The Food and Drug Administration (FDA) is taking the battle over Sudafed and other decongestants to the streets.The agency announced Thursday that it will allow the public to comment on the recent finding that phenylephrine, the active ingredient in dozens of oral decongestants, simply doesn’t work.On Tuesday of this week, an FDA advisory panel announced — after examining decades of documentation and clinical trial results — that oral phenylephrine is no better than a placebo at reducing nasal congestion. The advisory panel’s shocking report is not binding, although the FDA generally sides with the opinion of such panels when determining the safety or effectiveness of drugs.Nasal sprays containing phenylephrine are unaffected by the ruling and would remain available for over-the-counter (OTC) purchases.“Many OTC medicines, including phenylephrine, are sold because they have an ingredient that FDA generally recognizes as safe and effective (GRASE) when used as recommended,” the agency said in a news release.If the FDA sides with their advisory panel, then the agency would issue a proposed order to remove all oral drugs containing phenylephrine from store shelves.“The public would then have the opportunity to comment on the proposed order. If, after considering the comments, FDA continued to conclude phenylephrine is not effective, the agency would issue a final order … and phenylephrine would no longer be considered GRASE,” the FDA announced.The FDA, founded over 100 years ago with the passage of the 1906 Pure Food and Drugs Act, must by law allow public comments on its rules.“FDA routinely allows plenty of time for public input (typically 60 days) and carefully considers these comments when it draws up a final rule,” the agency says on its website. The public can submit comments about any proposed regulations directly to the agency through the mail or online at www.regulations.gov.Phenylephrine is found in many familiar, brand-name OTC oral preparations, including:Phenylephrine first came to prominence in 2006 after another decongestant, pseudoephedrine, was taken off drugstore shelves because it’s an ingredient in the illegal stimulant methamphetamine.After the passage of the Combat Methamphetamine Epidemic Act of 2005, pseudoephedrine was available only behind the counter, so drugmakers replaced it with phenylephrine-based OTC products.However, when the FDA panel analyzed the early studies used to support phenylephrine’s OTC use, they found that study results were inconsistent, did not meet modern standards for study design or had flawed data.“[W]e do believe that the original studies were methodologically unsound and do not match today’s standard,” said Dr. Peter Starke, an FDA official who led the recent review of phenylephrine.“By contrast, we believe the new data are credible and do not provide evidence that oral phenylephrine is effective as a nasal decongestant,” Starke added.The market for OTC decongestants is huge: A consumer study of 100,000 US households showed that about half purchased medications with phenylephrine over the course of the year, and most of those did so several times a year.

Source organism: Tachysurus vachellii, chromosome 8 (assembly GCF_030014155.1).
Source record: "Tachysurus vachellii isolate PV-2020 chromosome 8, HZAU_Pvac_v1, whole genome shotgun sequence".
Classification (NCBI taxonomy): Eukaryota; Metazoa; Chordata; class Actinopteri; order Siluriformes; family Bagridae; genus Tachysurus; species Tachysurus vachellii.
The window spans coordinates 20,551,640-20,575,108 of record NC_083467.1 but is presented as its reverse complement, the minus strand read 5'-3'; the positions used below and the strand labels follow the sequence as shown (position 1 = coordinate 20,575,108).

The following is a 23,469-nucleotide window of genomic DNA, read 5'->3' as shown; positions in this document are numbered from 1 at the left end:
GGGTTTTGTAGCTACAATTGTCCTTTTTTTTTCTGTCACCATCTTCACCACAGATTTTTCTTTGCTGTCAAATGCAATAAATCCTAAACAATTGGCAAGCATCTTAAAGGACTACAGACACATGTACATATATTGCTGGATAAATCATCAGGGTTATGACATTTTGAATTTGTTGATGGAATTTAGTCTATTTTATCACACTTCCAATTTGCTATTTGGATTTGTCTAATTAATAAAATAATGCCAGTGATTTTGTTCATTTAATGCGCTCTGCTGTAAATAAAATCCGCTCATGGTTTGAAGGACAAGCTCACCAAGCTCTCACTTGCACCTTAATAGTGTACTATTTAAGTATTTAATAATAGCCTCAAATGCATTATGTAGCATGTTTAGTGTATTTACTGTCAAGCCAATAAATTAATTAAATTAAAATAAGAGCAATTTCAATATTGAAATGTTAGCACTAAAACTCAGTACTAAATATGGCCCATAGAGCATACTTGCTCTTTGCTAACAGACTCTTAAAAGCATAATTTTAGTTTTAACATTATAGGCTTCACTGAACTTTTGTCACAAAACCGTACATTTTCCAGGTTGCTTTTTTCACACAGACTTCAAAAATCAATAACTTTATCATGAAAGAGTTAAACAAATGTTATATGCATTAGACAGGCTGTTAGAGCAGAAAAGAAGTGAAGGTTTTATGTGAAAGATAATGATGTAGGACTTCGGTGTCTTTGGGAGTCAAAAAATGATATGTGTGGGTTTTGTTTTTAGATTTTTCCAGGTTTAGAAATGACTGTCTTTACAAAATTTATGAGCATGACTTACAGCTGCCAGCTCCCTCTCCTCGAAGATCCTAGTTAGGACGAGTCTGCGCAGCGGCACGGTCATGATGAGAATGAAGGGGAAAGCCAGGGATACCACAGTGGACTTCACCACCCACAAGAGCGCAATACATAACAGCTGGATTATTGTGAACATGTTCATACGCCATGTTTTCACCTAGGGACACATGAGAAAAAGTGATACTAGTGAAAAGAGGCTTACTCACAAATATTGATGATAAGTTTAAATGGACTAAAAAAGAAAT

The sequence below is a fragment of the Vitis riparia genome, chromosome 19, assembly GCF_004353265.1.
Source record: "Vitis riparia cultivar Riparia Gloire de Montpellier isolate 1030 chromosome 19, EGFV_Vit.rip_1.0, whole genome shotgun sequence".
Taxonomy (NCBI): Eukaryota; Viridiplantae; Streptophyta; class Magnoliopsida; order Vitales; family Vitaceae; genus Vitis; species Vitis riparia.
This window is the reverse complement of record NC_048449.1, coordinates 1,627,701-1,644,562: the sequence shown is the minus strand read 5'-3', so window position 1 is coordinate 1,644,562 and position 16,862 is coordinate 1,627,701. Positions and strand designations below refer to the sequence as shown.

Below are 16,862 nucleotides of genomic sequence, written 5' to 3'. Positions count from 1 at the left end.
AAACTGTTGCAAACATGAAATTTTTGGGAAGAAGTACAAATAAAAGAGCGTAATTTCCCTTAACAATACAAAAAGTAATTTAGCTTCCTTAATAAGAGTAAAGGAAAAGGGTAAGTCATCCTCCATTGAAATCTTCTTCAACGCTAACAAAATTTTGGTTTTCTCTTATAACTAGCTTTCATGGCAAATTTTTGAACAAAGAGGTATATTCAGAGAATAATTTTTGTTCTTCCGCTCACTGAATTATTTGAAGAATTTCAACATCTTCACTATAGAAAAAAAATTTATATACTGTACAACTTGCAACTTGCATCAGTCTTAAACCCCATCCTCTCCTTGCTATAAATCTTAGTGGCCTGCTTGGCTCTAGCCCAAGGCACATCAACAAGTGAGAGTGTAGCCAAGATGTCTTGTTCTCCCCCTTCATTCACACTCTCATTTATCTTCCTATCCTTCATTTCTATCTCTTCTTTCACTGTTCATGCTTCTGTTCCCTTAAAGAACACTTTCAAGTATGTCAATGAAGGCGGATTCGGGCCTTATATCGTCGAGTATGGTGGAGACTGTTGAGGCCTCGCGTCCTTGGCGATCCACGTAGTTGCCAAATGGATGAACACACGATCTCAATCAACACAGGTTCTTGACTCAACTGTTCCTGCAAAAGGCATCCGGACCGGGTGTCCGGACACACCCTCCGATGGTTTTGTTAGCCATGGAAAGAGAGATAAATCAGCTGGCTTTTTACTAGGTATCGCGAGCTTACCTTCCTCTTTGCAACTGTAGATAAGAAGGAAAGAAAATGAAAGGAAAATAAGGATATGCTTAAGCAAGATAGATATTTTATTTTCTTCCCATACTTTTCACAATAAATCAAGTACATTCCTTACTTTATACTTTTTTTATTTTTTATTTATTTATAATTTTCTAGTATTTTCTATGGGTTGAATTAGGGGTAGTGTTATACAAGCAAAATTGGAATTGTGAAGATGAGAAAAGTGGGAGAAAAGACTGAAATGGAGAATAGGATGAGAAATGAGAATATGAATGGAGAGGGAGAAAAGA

15 Eylül 2023 - 19:00
FDA solicits public outcry before pulling ‘unsound’ decongestants like Sudafed off shelves
The market for oral decongestants is huge: A study of 100,000 US households showed that about half purchased medications with phenylephrine each year.
15 Eylül 2023 - 19:00